A storyboard is your road map when you make a video.
Like a script, your storyboard visually guides you throughout the production process. By planning your video, you know which shots you need to create and how to create them when filming begins. You can get others’ feedback early on and make simple adjustments to your storyboard rather than making major changes while filming.
To make a good storyboard, you don’t need to be a visual artist (though you can be). A storyboard can be anything from comic book–like rough sketches to stick figures to computer-generated drawings. To help you plan your video, we’ll walk through the basics of creating storyboards, including:
- the basic elements of every storyboard
- a breakdown of two popular storyboarding methods.
Understanding different ways to storyboard will allow you to visually plan your video. Regardless of your budget or design experience, you’ll be able to create a clear map that seamlessly guides you through production.
Your Go-to Storyboard ChecklistWhether they’re drawn by a storyboard artist or diagrammed on a computer, all storyboards share the same information. They need to touch on the main actions, speech, and effects in every shot to clearly communicate how a video will appear.
Here are the key elements that every storyboard should include:
- Shot Images: Individual panels featuring 2-D drawings to show what’s happening—actions, characters—throughout a video
- Shot Number: The number indicating when a shot appears according to a video’s shot list
- Action: The primary activity happening in a shot
- Dialogue (Or Narration): Any speech that is heard throughout a video
- FX: Technical details that explain how the shot is created in production and post-production (for instance, aspect ratio, camera angles, camera movement, shot type, sound effects, special effects)
A full storyboard has all the information necessary to imagine how your finished video will appear. Reviewing your images and notes for each shot, you and your team can brainstorm how your video should be adjusted and what resources you will need in production.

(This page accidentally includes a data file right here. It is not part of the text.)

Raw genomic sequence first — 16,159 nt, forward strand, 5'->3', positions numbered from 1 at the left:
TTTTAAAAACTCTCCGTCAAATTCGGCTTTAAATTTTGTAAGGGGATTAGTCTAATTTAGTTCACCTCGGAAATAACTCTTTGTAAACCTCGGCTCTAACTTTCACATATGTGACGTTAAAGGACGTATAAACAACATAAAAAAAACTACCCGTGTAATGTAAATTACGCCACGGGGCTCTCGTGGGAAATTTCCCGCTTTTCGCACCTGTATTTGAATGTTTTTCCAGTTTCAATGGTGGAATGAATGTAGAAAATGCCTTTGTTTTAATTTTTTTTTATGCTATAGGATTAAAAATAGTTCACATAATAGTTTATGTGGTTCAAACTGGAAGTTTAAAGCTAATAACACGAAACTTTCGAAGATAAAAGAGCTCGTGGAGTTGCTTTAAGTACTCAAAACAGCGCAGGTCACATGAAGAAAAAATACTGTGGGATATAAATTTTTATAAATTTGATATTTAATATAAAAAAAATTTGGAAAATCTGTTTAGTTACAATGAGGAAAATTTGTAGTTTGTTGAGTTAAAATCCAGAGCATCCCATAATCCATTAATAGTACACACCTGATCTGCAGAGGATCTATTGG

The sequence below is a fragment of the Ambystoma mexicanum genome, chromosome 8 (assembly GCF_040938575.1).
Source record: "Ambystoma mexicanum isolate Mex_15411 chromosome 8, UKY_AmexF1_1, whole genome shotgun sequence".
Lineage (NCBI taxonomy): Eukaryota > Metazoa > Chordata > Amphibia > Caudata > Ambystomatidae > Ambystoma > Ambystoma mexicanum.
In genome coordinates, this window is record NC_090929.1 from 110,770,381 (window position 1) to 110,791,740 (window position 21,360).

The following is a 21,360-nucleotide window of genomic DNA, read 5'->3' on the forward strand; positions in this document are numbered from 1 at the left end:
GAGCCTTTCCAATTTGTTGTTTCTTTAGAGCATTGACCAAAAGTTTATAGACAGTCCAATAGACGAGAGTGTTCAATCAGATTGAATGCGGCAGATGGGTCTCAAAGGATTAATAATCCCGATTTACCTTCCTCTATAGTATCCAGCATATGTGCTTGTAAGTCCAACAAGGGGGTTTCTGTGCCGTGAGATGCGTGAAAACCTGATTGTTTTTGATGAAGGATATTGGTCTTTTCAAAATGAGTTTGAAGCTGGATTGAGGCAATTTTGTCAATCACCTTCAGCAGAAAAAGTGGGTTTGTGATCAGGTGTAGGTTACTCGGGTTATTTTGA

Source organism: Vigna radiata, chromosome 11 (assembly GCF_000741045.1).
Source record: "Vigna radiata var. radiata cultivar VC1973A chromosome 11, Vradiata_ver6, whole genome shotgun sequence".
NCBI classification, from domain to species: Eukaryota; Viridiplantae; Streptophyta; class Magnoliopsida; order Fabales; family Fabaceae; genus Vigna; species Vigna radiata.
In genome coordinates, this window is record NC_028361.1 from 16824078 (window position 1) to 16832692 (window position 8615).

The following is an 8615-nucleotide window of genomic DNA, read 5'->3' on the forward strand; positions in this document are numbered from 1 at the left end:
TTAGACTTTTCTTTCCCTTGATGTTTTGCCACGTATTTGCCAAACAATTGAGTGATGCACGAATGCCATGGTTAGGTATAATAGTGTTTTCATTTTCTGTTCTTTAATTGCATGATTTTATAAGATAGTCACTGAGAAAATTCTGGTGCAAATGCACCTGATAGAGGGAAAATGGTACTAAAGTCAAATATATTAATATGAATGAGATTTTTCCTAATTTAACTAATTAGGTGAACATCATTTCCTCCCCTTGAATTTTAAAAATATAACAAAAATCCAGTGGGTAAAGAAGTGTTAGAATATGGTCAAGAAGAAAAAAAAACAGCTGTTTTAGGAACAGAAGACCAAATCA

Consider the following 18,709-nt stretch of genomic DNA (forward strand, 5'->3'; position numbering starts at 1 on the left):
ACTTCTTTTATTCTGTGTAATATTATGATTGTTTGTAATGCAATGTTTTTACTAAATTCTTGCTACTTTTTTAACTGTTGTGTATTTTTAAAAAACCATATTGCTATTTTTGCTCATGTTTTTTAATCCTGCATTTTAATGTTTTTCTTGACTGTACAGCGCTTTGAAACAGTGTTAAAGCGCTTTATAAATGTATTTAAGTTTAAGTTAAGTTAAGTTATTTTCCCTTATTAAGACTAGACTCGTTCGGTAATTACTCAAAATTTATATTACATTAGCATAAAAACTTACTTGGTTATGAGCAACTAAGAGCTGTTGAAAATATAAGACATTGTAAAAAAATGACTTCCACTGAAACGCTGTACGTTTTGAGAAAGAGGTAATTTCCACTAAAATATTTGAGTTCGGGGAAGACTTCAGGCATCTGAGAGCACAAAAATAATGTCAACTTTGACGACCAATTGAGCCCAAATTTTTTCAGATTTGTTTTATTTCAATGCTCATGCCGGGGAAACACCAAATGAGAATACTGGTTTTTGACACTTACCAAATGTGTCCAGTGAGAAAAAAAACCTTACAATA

Here’s an example of a blank storyboard:
Two Popular Storyboarding Methods to ConsiderWhen most people hear the word “storyboard,” they think of a professional animator quickly sketching out a cartoon feature film.
As it turns out, a storyboard doesn’t have to be a work of art—it doesn’t even have to be hand-drawn. With video production software, there are options for all types of users—regardless of their industry, design experience, or budget—to create useful professional-grade storyboards.
The classic storyboarding process is drawing by hand. You sketch a mock-up of what each shot will look like.
As mentioned, you don’t need to be a great artist to create a storyboard; stick figures are enough. The principal goal is to convey the main action that is happening in the shot, so each frame doesn’t need to be detailed.
- Pro: It’s free. All you need is a pencil and paper to create a hand-drawn storyboard.
- Con: It’s time-consuming. Drawing every single shot—even if they’re not detailed—will take a while considering that one storyboard frame only represents six seconds of a video. For a three-minute video, for example, you would need 30 storyboard frames. There is also a risk of losing your storyboard since your work is tied to a piece of paper.
If you hope to keep video costs low, a hand-drawn storyboard is probably the best method for you. Just keep in mind that you will need to devote at least a few hours to complete the task, and you’ll need to scan or make copies of your storyboard for everyone working on your video.
People with less time to hand-draw frames or with larger budgets may opt to use specialized storyboarding software. These programs are built with robust customization and automation features to help you quickly create your storyboards.
With any of these storyboarding tools, there are a few pros and cons to consider.
- Pros: You can create a high-quality storyboard in minimal time. These tools allow you to create highly detailed frames with custom aspect ratios, image uploading, and more with the click of your mouse.
- Cons: Some programs can be costly and somewhat inconvenient. In most cases, you will need to switch to a separate software, outside of video editing, to create your storyboard.
While these storyboarding tools are powerful, many organizations don’t need these features to create their storyboards. Only companies with elaborate videos and full production teams need to create these hyper-detailed storyboards with specialized software.
Build Your Own Storyboard TodayA storyboard is a critical part of the pre-production process. This planning minimizes production roadblocks by allowing you and your team members to refine your video vision before filming even begins.
To learn how to explain complex ideas with animation and videos, join me at ATD TechKnowledge 2020.